Greenpoint Library and Environmental Education Center
Marble Fairbanks Architects
Brooklyn, United States
Marble Fairbanks Architects
SCAPE Landscape Architecture, ads Engineers DPC, Robert Silman Associates, Tillotson Design Associates, Cosentini Associates
Ames O'Neill, Brooklyn Public Library
Michael Moran, Michael Moran Photography, Inc.
Providing engaging and greatly expanded civic space, both inside and out, the Greenpoint Library is a 15,000sf community hub for environmental awareness, activism, and education. Partially funded by a Legacy Grant from the Greenpoint Community Environmental Fund, this project is the result of active engagement between Brooklyn Public Library (BPL) and the community. BPL required the new building to double the size of the previous building, provide exterior space for the public and patrons, and integrate community interest in environmental education into the design. Beyond the goals of serving as a site for discovery, information access, and community support, it was imperative that this branch demonstrate sustainable design principles. A community advisory committee was formed early in the process, and their input was essential to the programming and design of the building.
The project is in a neighborhood with limited outdoor green space, so the massing of the building was developed to maximize opportunities for landscape to be integral to the experience of the building at all three levels. The building exceeded the goal to meet LEED Gold and is targeting LEED Platinum.
The project includes reading rooms and collections for children, teens, and adults; community spaces for large community-based events and environmental workshops; and exterior spaces for community teaching and learning. The teen space and community meeting spaces accommodate hands-on experimentation in a laboratory-like environment with counters, sinks, and digital tools and, along with the lounge on the second floor, direct connection to the outdoor reading garden.
The Greenpoint Library and Environmental Education Center is located in a community with a significant history of industrial development, toxic waste, and environmental activism. The first library on this site was a 1906 Carnegie library. After years of neglect, it was demolished and a new "Lindsay box" library was built on the site in 1973. Soon after the library opened, a 30-million-gallon oil spill was discovered in Newtown Creek, polluting over 100 acres of Greenpoint, compounding the impact of years of industrial pollution and leaks by neighboring factories. In 2010 Newtown Creek was designated a Superfund site, and in 2011 the Greenpoint Community Environmental Fund was created to manage a $19.5 million grant program. In 2014, the community voted to support this new branch library with a $5 million grant. Hired in 2015, we began robust community engagement and library programming. In 2017 we started construction, and in 2020 we celebrated the ribbon cutting.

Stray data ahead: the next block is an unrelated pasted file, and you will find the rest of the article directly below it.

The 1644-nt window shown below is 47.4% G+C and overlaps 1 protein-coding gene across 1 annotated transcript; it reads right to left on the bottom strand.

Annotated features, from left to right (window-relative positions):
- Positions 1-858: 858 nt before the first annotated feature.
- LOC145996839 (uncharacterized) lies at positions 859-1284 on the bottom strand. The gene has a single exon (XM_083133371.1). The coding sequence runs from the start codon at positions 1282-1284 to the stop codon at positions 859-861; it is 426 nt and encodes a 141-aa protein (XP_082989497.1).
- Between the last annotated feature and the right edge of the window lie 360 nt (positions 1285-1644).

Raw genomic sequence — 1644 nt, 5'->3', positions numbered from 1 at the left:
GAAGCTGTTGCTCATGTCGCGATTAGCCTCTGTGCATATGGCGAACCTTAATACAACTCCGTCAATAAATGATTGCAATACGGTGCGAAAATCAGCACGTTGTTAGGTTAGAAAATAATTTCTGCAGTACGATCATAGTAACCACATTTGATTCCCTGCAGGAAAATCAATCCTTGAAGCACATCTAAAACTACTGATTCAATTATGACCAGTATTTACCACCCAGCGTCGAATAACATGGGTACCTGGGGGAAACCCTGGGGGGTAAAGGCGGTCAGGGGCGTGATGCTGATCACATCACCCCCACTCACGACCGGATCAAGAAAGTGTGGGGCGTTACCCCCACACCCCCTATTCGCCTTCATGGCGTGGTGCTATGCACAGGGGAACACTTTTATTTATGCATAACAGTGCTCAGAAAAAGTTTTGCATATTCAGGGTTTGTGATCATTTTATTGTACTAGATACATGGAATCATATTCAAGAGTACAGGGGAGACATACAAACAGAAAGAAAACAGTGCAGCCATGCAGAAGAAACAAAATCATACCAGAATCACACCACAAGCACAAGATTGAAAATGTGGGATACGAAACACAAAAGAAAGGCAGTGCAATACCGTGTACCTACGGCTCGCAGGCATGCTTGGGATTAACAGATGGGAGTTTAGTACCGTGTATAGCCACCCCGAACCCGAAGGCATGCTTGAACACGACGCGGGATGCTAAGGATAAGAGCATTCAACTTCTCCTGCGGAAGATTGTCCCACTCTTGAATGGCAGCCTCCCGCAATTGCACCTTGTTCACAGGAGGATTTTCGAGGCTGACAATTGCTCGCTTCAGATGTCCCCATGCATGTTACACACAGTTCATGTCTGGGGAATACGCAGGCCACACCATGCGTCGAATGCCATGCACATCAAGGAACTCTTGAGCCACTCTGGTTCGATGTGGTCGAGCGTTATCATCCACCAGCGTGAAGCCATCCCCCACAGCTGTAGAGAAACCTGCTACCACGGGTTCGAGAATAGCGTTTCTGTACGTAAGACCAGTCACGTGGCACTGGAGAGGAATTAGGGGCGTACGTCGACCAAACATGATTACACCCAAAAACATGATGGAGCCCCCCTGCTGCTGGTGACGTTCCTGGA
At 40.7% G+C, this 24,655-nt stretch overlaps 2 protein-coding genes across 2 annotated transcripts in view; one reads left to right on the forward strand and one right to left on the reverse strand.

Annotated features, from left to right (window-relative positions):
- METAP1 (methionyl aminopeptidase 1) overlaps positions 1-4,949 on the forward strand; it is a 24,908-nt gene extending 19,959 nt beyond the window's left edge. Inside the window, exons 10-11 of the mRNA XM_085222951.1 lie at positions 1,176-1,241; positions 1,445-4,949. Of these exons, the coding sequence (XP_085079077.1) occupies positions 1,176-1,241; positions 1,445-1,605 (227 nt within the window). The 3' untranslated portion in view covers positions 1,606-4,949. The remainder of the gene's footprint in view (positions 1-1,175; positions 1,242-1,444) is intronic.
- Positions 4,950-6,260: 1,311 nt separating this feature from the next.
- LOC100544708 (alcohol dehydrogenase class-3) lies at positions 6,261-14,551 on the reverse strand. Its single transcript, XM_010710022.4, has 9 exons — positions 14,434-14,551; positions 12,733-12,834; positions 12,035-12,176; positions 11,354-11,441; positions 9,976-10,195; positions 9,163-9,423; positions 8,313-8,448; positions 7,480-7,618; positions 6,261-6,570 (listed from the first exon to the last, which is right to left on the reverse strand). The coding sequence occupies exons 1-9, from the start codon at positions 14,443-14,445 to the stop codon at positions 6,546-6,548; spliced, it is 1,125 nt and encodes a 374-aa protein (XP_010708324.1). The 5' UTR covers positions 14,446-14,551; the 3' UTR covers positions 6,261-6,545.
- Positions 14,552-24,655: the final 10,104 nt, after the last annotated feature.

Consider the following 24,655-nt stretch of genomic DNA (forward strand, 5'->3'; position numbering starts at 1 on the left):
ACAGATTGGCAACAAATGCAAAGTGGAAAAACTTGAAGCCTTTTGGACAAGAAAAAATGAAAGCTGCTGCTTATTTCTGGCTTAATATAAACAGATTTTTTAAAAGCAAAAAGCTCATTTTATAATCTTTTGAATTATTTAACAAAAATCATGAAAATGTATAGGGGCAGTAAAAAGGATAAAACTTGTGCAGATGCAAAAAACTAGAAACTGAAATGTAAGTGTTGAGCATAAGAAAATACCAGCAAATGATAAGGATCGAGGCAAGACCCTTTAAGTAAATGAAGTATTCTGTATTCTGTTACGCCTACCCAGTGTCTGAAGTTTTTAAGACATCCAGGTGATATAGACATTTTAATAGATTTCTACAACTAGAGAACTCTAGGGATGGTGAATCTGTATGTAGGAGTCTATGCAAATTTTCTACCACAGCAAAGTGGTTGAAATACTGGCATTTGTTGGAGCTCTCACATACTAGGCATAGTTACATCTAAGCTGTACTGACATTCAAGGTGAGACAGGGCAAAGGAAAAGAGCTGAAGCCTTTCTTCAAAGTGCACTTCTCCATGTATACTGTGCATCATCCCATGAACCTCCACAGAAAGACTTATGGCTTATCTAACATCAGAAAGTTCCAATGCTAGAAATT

Greenpoint is one of over 60 neighborhood branches of Brooklyn Public Library. With the ambition “to create environmental stewards and nature lovers out of future generations of New Yorkers,” moments highlighting environmental awareness are integrated throughout the interior and exterior spaces of the building. The outdoor landscape provides habitats for native birds and pollinators and bioswales for stormwater retention, minimizing combined sewer overflow events. Water is also collected on an upper roof, stored in a visible cistern, and accessed by community members to water the raised-bed community gardens.
The project models new partnerships and unique, community-driven goals in public library planning – pairing state-of-the-art library services with community spaces for environmental education-related activities. A demonstration for innovative approaches to sustainable design, the library also promotes community social and cultural sustainability through its newly expanded programming.
Visual connections to the street draw the community inside and provide abundant natural light and views throughout the interior. Children and adults have unique reading and collection spaces on the ground floor, adjacent to a centrally located stair to teens and an open lounge area on the upper level. The large community event space can be subdivided to host various activities.
Opening during the pandemic, the outdoor spaces are highly valued and creatively programmed. The street-level civic space is a front porch for the community, a place for informal uses and public gatherings. The reading garden hosts storytime, book talks and sewing classes. The demonstration garden provides food for the community and programming ranging from pickling to stargazing.
Environmental features are highlighted with educational signage such as: sandblasted wood panels developed with a local artisan and used to cast concrete panels on the facades; solar panels, building systems, and energy usage; windows aligned with the equinoxes and solstices; and integral landscape features. Part of a multiscalar ecosystem – the library supports its own local ecology, is part of a neighborhood cohered around activism, is critical social infrastructure in New York City, and is related to regional and national efforts to remedy toxic environments